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Tamara Strauss has been living with high-grade, stage IV pancreatic neuroendocrine cancer for more than three years. Current treatments, although effective for her, are highly toxic. Tamara enrolled in a first-of-its-kind, pilot study at Moores Cancer Center at UC San Diego Health to test a personalized vaccine using her unique cancer mutations to boost an anti-tumor immune response.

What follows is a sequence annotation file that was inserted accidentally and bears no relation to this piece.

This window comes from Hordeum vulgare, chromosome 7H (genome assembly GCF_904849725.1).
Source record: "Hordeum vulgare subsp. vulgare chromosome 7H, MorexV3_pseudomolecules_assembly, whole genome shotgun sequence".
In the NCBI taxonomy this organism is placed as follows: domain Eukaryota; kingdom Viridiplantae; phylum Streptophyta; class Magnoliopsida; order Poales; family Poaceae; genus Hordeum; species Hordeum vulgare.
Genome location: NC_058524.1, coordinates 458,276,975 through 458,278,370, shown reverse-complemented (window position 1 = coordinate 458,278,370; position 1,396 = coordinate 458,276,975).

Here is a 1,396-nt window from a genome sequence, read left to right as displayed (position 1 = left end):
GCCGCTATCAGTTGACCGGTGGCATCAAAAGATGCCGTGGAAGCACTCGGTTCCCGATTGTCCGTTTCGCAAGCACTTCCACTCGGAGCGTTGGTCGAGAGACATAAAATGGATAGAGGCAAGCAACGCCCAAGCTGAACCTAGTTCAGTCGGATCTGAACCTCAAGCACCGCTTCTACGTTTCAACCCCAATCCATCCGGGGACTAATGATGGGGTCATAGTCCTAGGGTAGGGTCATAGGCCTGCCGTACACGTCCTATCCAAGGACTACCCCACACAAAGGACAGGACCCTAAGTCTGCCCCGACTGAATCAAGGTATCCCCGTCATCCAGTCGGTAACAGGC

For decades, scientists have been trying to develop a vaccine that prevents mosquitoes from spreading malaria among humans. This unique approach — in which immunized humans transfer anti-malarial proteins to mosquitoes when bitten — is called a transmission-blocking vaccine (TBV). A new biotech advancement moves us closer to this goal. If successful, it could help reduce the spread of the disease, which kills more than 400,000 people annually.